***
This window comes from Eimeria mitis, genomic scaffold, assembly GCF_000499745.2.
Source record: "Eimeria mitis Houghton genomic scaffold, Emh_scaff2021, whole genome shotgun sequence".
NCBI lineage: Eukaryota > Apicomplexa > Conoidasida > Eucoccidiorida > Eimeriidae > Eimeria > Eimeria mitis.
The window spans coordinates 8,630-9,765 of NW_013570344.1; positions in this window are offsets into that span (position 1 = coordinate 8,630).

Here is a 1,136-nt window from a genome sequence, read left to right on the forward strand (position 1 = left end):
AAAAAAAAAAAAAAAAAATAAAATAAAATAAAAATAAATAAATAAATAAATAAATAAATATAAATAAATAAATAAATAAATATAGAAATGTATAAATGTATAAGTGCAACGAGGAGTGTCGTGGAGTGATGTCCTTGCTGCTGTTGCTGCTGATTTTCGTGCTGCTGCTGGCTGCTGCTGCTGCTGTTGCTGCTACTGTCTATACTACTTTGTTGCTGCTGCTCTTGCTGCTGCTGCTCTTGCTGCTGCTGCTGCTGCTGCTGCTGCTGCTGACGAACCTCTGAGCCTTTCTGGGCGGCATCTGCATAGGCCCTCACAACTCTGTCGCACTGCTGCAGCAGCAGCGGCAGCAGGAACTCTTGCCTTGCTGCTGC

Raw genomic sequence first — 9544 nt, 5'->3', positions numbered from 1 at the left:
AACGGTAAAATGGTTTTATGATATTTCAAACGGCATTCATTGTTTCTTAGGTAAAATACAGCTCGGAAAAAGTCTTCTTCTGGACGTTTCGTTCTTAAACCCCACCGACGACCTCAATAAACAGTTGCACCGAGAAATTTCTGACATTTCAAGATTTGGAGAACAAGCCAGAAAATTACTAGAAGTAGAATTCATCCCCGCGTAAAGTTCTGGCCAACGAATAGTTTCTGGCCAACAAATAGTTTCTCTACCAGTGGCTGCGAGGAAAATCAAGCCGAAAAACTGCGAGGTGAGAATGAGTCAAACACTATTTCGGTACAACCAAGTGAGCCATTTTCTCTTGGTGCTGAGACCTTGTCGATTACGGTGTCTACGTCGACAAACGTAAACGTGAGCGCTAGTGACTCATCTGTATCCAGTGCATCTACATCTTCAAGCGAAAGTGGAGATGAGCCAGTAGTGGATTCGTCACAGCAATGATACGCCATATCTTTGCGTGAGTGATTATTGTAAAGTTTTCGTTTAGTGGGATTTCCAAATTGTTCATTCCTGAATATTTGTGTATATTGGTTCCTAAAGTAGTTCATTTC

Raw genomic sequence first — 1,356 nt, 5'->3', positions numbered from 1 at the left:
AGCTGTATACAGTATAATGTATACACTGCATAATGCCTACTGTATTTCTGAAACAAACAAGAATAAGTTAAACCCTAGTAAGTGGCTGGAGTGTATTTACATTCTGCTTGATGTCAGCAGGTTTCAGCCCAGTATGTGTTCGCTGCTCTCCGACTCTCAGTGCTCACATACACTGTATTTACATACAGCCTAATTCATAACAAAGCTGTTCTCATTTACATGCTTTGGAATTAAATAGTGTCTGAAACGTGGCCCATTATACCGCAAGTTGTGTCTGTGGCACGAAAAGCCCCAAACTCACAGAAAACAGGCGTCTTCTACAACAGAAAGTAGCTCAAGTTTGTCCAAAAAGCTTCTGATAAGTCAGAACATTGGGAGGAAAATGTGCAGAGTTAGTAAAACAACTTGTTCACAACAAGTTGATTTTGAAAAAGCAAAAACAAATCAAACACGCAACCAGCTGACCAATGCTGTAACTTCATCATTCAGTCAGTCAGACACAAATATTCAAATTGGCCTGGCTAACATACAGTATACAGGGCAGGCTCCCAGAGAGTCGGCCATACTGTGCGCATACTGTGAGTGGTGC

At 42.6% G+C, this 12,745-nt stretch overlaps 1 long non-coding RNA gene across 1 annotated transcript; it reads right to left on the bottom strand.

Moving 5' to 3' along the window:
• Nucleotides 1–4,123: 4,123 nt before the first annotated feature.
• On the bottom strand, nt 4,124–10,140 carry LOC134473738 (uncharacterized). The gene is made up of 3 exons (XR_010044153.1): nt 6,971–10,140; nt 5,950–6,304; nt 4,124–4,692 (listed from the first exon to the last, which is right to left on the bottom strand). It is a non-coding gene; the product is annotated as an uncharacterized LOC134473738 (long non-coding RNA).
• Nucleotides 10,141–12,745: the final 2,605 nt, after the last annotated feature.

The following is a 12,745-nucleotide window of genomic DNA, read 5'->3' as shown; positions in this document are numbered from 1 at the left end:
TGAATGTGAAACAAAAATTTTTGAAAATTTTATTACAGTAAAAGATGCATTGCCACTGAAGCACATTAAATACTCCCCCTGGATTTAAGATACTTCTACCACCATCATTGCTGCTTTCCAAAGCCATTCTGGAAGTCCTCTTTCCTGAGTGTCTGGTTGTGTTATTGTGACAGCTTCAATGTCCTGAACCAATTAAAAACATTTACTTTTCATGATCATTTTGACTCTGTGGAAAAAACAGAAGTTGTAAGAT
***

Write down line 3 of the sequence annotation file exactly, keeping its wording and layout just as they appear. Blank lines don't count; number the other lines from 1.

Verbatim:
NCBI lineage: Eukaryota > Apicomplexa > Conoidasida > Eucoccidiorida > Eimeriidae > Eimeria > Eimeria mitis.